• I would like to acknowledge the hard-working planning group who have been meeting throughout the summer months and led by Monsignor Liam Kelly.  I would like to thank you Liam for your tremendous dedication to Kilmore diocese and for your time given generously to ensure a smooth transition as I take up my new responsibilities.  
  • I thank the Cathedral personnel led by Father Kevin Fay, Administrator, the staff and the volunteers here at Cavan Cathedral for their attention to detail in all the preparations for today’s ceremony; those who provided a welcome, our choir, readers, our liturgical dancers and sacristy personnel.  A special word for Deacon Thomas Small who will be ordained to the priesthood on next Sunday in Belturbet;
  • Our communications/commentary personnel have grafted diligently so as to ensure that everyone could participate in our celebration today – I say well done and I say thank you as well to our local media and to the Catholic Communications Office, to our stewards and all who are helping to keep us safe in these COVID-19 times.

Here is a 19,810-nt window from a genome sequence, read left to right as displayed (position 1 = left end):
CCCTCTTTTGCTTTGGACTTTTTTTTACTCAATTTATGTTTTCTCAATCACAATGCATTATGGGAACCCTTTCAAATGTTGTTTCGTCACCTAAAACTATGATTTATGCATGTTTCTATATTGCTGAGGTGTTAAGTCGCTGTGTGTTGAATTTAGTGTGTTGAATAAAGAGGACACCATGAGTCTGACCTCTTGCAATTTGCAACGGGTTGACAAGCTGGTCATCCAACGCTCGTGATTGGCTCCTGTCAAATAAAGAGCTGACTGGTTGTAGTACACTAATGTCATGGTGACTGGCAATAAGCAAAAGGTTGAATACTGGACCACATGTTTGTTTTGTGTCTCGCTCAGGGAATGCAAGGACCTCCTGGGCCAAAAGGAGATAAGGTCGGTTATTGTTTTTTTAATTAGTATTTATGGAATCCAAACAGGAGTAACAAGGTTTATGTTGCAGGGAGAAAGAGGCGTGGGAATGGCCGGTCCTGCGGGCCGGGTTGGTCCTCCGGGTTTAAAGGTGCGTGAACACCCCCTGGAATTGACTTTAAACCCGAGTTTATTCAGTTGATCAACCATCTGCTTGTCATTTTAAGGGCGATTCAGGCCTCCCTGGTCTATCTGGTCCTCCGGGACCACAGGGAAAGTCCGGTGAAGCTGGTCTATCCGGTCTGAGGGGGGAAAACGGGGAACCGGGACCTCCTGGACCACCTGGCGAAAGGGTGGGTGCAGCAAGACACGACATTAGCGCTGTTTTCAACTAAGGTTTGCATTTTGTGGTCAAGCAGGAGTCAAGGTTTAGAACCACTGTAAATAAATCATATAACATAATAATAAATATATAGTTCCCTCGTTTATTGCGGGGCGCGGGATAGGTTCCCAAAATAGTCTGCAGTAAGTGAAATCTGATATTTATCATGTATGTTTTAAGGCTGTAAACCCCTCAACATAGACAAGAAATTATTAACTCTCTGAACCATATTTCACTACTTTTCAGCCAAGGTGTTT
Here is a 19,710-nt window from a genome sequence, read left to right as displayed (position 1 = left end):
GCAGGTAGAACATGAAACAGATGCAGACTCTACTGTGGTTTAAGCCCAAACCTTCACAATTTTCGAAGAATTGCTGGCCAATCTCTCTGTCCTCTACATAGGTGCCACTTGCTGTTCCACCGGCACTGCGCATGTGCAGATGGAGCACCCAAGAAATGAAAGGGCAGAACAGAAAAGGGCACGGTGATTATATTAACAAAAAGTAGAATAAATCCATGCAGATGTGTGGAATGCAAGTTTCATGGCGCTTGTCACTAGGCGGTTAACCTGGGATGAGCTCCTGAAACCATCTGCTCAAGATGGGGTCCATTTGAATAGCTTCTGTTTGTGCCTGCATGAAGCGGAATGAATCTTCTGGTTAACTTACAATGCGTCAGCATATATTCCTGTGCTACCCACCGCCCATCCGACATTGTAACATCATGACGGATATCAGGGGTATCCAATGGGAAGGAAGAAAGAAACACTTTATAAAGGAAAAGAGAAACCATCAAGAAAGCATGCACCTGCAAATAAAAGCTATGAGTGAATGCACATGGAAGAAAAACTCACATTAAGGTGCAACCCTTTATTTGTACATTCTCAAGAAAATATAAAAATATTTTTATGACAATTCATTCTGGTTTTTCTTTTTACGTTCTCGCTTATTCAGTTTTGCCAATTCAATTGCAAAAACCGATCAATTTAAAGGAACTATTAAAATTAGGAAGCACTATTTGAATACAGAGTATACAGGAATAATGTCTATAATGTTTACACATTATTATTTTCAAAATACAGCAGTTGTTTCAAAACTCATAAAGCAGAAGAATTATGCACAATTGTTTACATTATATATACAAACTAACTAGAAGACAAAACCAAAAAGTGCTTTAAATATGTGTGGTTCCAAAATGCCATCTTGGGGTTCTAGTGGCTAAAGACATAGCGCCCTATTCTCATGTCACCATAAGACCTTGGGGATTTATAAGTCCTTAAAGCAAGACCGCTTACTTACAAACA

Yes, once again, we say, ‘these are strange times’!  We have had to change our plans – I had hoped to have all the cousins, friends, and parishioners of Kilmore here – and now, in caring for everyone’s health, we are reaching out to you online.  In fact, we are connecting with more people as we celebrate our bonds with family, friends, and parishioners at home.  I am delighted to have almost all my immediate family here, thinking of you Michael and Darragh in Holland and Germany – we know you are with us in spirit and online.  It is great to have Stella, Agnes, John, Donal, Kieran, their families and Michael’s family with me today.  Home is where I was shaped and formed in Newhill/Borris, Two-Mile-Borris in Co Tipperary and of course, I remember my parents, Dan and Mary Agnes, my late sister Mary, brother-in-law, Donal, Auntie Dakie/Sister Annunciata in a special way today and all our Faithful Departed.  We remember those who have died due to COVID-19, all the bereaved and all who are sick at this time.  In these difficult times, we find ourselves at ‘home’ – ‘appreciating even more where we have come from’ – home being ‘the domestic Church’.